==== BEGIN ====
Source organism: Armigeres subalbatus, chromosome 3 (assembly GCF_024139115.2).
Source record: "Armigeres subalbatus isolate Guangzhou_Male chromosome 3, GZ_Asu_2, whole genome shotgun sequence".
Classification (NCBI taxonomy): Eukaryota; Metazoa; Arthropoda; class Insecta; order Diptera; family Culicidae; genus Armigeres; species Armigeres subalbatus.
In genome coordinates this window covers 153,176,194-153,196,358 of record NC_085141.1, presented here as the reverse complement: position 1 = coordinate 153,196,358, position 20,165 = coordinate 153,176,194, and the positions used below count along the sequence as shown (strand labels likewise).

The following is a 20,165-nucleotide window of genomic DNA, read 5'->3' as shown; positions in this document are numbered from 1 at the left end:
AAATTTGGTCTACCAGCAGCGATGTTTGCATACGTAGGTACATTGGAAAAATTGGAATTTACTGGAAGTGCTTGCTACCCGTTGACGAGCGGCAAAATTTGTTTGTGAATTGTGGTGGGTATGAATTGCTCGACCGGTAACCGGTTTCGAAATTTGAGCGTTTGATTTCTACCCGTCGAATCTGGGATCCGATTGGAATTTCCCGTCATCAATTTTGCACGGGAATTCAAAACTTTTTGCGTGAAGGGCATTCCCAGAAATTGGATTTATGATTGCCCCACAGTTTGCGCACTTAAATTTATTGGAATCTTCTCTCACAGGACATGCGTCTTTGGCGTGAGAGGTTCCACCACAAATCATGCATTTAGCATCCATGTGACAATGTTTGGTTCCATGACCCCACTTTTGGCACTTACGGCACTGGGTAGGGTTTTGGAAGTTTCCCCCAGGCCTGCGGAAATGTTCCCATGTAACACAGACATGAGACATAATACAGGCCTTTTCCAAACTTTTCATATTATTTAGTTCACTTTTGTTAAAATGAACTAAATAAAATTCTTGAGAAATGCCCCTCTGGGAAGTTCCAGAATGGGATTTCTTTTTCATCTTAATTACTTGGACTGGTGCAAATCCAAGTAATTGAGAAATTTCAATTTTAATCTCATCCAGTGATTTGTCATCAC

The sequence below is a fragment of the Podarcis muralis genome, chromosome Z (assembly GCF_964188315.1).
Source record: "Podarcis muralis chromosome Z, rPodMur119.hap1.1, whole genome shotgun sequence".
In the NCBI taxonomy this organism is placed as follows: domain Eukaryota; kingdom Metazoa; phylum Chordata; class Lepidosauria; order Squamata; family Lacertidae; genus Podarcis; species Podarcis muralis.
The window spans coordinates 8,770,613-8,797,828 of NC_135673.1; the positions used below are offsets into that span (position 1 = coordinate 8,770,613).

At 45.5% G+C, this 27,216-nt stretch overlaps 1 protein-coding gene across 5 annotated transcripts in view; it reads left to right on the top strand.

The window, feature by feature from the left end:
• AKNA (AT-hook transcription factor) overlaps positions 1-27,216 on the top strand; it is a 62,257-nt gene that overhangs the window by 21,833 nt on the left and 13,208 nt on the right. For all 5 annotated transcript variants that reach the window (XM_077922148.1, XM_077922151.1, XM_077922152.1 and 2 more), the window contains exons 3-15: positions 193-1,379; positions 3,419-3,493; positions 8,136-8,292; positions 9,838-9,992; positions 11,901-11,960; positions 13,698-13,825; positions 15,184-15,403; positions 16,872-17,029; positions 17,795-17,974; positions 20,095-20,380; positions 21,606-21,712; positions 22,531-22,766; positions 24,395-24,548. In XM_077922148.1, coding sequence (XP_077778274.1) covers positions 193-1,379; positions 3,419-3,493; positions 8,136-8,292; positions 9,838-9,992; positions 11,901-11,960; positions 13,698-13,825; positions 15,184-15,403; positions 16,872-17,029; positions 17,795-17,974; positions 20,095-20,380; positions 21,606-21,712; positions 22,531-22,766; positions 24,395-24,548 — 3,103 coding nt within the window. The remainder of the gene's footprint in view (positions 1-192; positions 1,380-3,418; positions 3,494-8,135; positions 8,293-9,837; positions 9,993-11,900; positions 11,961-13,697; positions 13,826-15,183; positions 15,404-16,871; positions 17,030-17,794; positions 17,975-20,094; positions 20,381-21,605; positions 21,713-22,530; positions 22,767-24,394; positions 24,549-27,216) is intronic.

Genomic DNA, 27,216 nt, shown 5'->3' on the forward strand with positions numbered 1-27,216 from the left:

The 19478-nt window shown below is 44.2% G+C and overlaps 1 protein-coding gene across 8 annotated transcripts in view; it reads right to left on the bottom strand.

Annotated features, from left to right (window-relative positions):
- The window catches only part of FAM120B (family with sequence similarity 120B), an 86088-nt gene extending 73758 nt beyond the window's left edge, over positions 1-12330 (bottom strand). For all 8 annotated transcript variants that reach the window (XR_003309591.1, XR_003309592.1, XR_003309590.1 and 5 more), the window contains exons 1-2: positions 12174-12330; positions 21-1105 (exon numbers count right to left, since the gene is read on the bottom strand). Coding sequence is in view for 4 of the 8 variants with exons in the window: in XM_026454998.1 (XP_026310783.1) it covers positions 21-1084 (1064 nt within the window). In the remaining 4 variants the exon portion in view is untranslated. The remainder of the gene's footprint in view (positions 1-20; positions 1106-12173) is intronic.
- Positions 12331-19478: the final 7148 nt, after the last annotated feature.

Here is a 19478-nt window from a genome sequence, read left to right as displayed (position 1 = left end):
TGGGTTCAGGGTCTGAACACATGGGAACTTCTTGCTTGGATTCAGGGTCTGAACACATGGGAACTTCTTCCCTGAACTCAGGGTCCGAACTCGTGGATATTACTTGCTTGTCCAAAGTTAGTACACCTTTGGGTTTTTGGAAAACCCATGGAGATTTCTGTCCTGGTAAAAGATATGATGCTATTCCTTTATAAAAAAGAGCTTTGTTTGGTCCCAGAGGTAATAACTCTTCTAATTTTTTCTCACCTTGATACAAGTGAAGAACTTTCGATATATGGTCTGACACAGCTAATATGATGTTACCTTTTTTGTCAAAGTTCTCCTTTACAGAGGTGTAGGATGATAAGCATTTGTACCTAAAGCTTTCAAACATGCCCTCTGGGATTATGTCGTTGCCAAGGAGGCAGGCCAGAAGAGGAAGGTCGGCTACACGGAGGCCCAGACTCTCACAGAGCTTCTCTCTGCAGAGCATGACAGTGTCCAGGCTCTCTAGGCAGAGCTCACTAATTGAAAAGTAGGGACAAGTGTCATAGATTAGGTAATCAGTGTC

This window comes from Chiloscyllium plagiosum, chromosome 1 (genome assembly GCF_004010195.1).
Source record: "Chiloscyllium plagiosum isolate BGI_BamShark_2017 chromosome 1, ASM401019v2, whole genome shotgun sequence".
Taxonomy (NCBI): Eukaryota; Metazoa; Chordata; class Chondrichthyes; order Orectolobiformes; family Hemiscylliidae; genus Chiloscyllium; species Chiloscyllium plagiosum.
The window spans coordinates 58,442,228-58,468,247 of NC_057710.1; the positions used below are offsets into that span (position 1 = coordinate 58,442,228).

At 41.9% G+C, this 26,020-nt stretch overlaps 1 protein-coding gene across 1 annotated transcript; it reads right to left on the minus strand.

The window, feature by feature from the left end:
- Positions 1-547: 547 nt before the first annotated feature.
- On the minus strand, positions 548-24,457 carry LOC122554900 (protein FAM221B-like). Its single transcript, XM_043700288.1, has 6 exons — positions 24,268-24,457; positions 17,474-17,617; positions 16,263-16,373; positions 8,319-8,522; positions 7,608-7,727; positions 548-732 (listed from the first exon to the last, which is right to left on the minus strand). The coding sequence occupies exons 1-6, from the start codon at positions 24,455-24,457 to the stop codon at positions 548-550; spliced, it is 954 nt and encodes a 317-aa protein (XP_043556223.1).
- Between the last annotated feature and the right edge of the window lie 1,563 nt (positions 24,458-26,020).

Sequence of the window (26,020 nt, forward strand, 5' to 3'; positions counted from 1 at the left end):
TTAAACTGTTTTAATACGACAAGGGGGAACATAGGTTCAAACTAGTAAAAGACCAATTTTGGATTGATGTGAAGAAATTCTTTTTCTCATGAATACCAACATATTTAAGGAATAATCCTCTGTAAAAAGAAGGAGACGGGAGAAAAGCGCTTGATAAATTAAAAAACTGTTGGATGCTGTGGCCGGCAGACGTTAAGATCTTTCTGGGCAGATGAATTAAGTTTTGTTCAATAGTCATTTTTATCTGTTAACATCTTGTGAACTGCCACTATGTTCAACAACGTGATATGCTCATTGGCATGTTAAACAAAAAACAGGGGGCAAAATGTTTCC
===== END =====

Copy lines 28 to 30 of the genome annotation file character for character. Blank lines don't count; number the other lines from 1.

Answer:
- On the minus strand, positions 548-24,457 carry LOC122554900 (protein FAM221B-like). Its single transcript, XM_043700288.1, has 6 exons — positions 24,268-24,457; positions 17,474-17,617; positions 16,263-16,373; positions 8,319-8,522; positions 7,608-7,727; positions 548-732 (listed from the first exon to the last, which is right to left on the minus strand). The coding sequence occupies exons 1-6, from the start codon at positions 24,455-24,457 to the stop codon at positions 548-550; spliced, it is 954 nt and encodes a 317-aa protein (XP_043556223.1).
- Between the last annotated feature and the right edge of the window lie 1,563 nt (positions 24,458-26,020).

Sequence of the window (26,020 nt, forward strand, 5' to 3'; positions counted from 1 at the left end):